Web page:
One mother’s drive to save others her pain brought more than 800 walkers to Modesto’s Graceada Park on Saturday to share their sorrow, their stories and their hopes for better days and longer lives for others.
Alice Quayle, whose son Justin Broadrow committed suicide four years ago at age 29, said she founded the walk several years ago to raise awareness of suicide and help prevent others. “It just keeps growing every year,” she said. This year, 862 participants signed up, raising $40,117 for suicide prevention efforts, organizers said after the event.
Broadrow was an Enochs High School math teacher. Several of his students, now with families of their own, were among those wearing bright yellow T-shirts with “Team Broadrow” on the front.
Quayle said her son suffered from depression, but like so many others she never thought he would kill himself. “I was kind of ignorant. I thought if you were depressed, you took a pill and it went away,” she said. “I don’t think anyone thinks it could lead to that. It’s a sort of denial.”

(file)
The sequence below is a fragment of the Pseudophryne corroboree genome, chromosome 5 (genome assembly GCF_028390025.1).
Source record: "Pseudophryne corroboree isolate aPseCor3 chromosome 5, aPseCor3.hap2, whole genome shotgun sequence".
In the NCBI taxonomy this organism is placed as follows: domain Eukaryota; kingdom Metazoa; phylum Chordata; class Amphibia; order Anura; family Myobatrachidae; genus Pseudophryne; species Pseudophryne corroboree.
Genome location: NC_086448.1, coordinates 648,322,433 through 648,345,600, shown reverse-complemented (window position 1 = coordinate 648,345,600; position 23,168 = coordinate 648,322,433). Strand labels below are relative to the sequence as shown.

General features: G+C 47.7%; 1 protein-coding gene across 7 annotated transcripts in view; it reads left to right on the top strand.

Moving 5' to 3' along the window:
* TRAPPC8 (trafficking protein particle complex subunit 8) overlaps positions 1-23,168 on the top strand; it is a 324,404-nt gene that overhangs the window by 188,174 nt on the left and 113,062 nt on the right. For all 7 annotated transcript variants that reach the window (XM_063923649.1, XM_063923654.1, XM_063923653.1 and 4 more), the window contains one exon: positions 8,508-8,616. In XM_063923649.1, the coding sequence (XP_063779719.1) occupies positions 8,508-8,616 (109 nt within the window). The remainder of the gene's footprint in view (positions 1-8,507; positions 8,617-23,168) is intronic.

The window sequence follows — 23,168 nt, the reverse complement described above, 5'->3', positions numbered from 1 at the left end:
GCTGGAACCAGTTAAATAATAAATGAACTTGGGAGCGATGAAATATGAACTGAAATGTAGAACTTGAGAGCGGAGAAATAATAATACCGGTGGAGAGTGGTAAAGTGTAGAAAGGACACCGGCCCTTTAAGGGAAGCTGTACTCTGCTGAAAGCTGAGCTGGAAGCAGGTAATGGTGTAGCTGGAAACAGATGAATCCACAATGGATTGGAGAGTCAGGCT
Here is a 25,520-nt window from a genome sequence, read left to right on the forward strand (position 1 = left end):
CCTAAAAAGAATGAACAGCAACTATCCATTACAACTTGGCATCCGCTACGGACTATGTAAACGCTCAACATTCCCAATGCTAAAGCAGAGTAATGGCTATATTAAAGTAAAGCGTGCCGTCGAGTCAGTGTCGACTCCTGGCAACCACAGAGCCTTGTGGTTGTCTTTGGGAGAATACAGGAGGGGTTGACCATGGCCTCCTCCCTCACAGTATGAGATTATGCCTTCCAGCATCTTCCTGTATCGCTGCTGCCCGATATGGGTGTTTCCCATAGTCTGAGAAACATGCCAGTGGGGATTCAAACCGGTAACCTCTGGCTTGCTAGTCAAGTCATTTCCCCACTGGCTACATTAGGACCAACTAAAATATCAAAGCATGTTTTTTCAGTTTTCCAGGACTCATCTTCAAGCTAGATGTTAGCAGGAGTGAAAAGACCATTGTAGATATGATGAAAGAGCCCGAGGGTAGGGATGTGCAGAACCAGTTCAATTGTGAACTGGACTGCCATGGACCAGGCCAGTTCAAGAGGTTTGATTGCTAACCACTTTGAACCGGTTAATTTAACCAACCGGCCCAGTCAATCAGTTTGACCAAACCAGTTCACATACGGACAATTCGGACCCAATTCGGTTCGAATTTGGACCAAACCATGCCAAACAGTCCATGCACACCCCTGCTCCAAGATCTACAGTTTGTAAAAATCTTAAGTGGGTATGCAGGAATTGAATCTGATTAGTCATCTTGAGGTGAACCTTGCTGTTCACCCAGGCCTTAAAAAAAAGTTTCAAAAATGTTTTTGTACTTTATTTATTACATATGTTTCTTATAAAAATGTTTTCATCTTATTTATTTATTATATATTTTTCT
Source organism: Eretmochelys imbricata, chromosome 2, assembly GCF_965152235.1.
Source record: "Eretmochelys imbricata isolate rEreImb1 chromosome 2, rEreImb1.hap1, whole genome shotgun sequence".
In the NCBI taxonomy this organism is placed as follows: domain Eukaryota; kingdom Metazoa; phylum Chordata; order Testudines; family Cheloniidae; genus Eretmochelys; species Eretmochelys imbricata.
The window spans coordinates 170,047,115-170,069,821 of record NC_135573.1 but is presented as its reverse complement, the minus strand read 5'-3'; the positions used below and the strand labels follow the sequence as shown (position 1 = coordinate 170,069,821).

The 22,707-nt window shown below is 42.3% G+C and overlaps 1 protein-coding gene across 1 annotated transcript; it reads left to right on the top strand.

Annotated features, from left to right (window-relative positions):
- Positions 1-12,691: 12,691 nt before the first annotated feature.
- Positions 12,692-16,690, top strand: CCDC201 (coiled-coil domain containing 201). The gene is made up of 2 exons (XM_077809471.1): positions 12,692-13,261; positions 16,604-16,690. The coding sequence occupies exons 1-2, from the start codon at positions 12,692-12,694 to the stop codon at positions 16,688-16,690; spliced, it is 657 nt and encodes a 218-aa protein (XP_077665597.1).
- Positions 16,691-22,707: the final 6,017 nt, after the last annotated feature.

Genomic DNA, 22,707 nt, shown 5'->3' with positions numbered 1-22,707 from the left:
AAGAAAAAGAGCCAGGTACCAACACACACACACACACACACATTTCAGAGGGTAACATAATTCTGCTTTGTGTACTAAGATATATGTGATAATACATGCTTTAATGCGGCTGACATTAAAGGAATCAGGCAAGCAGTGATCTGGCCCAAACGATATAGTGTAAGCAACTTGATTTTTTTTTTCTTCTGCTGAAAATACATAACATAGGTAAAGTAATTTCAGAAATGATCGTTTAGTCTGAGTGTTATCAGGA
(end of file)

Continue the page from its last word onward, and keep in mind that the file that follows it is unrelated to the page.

There were no signs of depression in her teen daughter when she hanged herself, Gina Meadows said. “We need to raise money. We need to do so much more research,” she said, her voice breaking as a friend stood by her on stage.
Shantell Brightman knew her dad suffered from guilt about his alcoholism and lost his job in the economic downturn before he killed himself almost a year ago. “I never thought this could happen,” Brightman said as she shared her story with hundreds of assembled walkers Saturday morning.
“Our hope is that our stories can make a difference in other people’s lives,” she said. “Where there’s life, there’s hope.”
Pastor Vince Deagler ended the send-off presentation, praying for God’s help in stopping suicides. “He does some of his best work in the darkest moments of our lives,” Deagler said.